A source close to Abbas told Al-Monitor on condition of anonymity that Hamas is delaying the reconciliation process and is still negative about the issue of the returning complete control of the Gaza Strip to the PA. The source stressed that the PLO Central Council will discuss several steps that could be taken during its October meeting, and that these will come as a surprise to the Hamas movement.
The measures, he said, have been under examination for months now by order of the president. Chief among these is halting all of the government’s expenditures to Gaza, which are estimated at $96 million per month in salaries and ministry operation expenses.
Yahya Moussa, a Hamas leader and deputy head of the movement’s parliamentary bloc, told Al-Monitor the Palestinian factions in the Gaza Strip are meeting daily to discuss what measures Abbas might take against them.
Moussa said that the factions are against the sanctions that were formerly imposed and that might be imposed again on the Gaza Strip, and that the factions will announce their countermeasures when the time is right. Such measures include delegitimizing Abbas.
Moussa said Hamas' position, which they communicated to Qatari and Egyptian mediators during their last visits to Gaza on Sept. 14 and Sept. 22, respectively, is that sanctions must be lifted immediately before there are talks about empowering Abbas' government. He noted that Hamas had actually handed over control of its ministries and the Gaza Strip crossings in October and November of 2017, but that Ramallah is still neglecting the Gazan population.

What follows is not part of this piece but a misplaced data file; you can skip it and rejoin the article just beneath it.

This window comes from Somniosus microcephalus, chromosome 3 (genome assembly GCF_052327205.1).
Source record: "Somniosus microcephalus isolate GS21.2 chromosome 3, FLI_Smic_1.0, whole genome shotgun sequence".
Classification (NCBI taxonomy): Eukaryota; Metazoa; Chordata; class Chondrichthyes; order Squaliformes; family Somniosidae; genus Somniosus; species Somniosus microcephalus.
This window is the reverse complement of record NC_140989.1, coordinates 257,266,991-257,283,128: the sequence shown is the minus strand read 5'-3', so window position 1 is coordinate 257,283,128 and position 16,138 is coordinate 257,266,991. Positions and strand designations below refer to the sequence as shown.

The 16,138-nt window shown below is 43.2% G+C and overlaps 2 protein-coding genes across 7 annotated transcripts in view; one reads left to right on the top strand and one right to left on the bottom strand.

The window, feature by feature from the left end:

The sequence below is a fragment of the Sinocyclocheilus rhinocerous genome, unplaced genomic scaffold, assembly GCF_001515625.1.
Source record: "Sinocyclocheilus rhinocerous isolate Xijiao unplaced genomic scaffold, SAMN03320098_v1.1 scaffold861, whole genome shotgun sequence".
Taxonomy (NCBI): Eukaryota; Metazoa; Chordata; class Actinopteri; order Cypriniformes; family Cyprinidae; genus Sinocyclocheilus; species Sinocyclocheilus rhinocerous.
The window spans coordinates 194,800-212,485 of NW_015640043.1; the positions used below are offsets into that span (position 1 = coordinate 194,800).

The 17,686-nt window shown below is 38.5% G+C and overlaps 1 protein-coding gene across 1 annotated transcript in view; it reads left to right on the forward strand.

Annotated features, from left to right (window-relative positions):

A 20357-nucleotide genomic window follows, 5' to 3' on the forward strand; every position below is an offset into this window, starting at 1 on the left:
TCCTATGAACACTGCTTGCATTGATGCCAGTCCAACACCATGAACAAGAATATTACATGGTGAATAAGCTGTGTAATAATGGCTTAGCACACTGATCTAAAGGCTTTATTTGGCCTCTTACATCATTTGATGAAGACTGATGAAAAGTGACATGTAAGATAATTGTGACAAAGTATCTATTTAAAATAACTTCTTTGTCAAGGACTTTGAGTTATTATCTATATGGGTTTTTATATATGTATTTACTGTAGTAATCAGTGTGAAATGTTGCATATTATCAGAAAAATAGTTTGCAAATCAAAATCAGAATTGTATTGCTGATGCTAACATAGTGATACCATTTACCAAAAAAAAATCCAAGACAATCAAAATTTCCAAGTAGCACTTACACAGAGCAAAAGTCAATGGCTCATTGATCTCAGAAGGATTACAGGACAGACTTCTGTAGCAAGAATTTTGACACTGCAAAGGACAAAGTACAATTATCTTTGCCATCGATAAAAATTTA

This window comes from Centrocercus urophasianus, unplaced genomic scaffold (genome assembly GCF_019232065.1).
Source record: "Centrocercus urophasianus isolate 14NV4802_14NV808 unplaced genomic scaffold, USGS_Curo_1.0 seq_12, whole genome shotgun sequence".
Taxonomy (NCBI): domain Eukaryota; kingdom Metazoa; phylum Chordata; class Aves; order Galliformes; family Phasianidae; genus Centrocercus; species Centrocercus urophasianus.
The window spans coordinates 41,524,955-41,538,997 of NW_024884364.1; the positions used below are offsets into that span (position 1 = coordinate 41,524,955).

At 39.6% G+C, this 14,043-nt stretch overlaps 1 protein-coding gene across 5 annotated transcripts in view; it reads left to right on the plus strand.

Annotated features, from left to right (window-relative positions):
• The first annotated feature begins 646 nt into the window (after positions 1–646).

On Sept. 24, the Lebanese Al-Mayadeen channel website quoted well-informed Palestinian sources as saying the Egyptian delegation that had visited two days earlier had only one option to offer: adopt Abbas’ vision regarding reconciliation. The Hamas leadership asked the delegation to pressure Abbas into refraining from taking any actions against the Gaza Strip.
After the Egyptian delegation left the Gaza Strip, tension escalated on the border with Israel as popular demonstrations turned into daily events and protesters resumed arson attacks using fire balloons.
Hani al-Thawabta, a member of the central committee of the Popular Front for the Liberation of Palestine, warned in an interview with Al-Monitor against Abbas imposing new sanctions. He said that not only would such measures target Hamas but also every citizen in the Gaza Strip.
Mustafa al-Sawaf, former editor-in-chief of the Felesteen newspaper and a political analyst, told Al-Monitor the Palestinian factions have several options to weigh in light of the potential new sanctions. As Moussa said, chief among these is delegitimizing Abbas and refraining from dealing with him as the Palestinian president.
He said the PA collects more than $120 million a month from the Gaza Strip in exchange for goods. He wondered, “Where do such funds and those deducted on a monthly basis from the salaries of Gaza government staff go?”
Palestinian citizens in the Gaza Strip have suffered greatly from the internal Palestinian division and the measures imposed by the PA in March 2017. A Sept. 24 report by the World Bank confirmed that the Israeli siege, the PA decision to reduce its funding to the Gaza Strip and the US aid cuts have contributed to an unemployment rate in Gaza that exceeds 50%, and that has reached a staggering 70% among its young people.